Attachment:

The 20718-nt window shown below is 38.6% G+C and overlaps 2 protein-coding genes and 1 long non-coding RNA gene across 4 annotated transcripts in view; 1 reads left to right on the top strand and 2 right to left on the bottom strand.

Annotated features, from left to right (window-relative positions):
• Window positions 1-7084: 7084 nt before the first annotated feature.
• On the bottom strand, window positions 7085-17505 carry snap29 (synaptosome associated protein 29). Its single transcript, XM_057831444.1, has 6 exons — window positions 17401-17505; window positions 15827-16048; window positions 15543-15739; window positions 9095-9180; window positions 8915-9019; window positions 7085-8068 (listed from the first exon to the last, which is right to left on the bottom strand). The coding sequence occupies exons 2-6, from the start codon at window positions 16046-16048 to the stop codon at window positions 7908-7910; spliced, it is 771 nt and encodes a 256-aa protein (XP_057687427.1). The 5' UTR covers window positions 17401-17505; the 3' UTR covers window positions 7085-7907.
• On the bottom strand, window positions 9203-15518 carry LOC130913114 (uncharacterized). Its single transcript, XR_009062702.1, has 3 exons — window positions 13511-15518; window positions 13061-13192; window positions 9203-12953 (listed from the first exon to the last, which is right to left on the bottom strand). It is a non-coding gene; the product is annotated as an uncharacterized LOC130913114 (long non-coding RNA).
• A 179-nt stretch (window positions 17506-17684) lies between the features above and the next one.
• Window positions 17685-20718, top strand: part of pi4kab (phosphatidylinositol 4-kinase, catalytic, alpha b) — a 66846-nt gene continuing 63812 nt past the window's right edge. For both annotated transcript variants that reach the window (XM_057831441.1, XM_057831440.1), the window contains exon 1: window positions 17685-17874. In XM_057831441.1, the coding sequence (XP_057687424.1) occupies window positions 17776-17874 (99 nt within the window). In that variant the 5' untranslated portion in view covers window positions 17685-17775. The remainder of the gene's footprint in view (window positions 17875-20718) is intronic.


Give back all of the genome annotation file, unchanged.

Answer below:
The 20718-nt window shown below is 38.6% G+C and overlaps 2 protein-coding genes and 1 long non-coding RNA gene across 4 annotated transcripts in view; 1 reads left to right on the top strand and 2 right to left on the bottom strand.

Annotated features, from left to right (window-relative positions):
• Window positions 1-7084: 7084 nt before the first annotated feature.
• On the bottom strand, window positions 7085-17505 carry snap29 (synaptosome associated protein 29). Its single transcript, XM_057831444.1, has 6 exons — window positions 17401-17505; window positions 15827-16048; window positions 15543-15739; window positions 9095-9180; window positions 8915-9019; window positions 7085-8068 (listed from the first exon to the last, which is right to left on the bottom strand). The coding sequence occupies exons 2-6, from the start codon at window positions 16046-16048 to the stop codon at window positions 7908-7910; spliced, it is 771 nt and encodes a 256-aa protein (XP_057687427.1). The 5' UTR covers window positions 17401-17505; the 3' UTR covers window positions 7085-7907.
• On the bottom strand, window positions 9203-15518 carry LOC130913114 (uncharacterized). Its single transcript, XR_009062702.1, has 3 exons — window positions 13511-15518; window positions 13061-13192; window positions 9203-12953 (listed from the first exon to the last, which is right to left on the bottom strand). It is a non-coding gene; the product is annotated as an uncharacterized LOC130913114 (long non-coding RNA).
• A 179-nt stretch (window positions 17506-17684) lies between the features above and the next one.
• Window positions 17685-20718, top strand: part of pi4kab (phosphatidylinositol 4-kinase, catalytic, alpha b) — a 66846-nt gene continuing 63812 nt past the window's right edge. For both annotated transcript variants that reach the window (XM_057831441.1, XM_057831440.1), the window contains exon 1: window positions 17685-17874. In XM_057831441.1, the coding sequence (XP_057687424.1) occupies window positions 17776-17874 (99 nt within the window). In that variant the 5' untranslated portion in view covers window positions 17685-17775. The remainder of the gene's footprint in view (window positions 17875-20718) is intronic.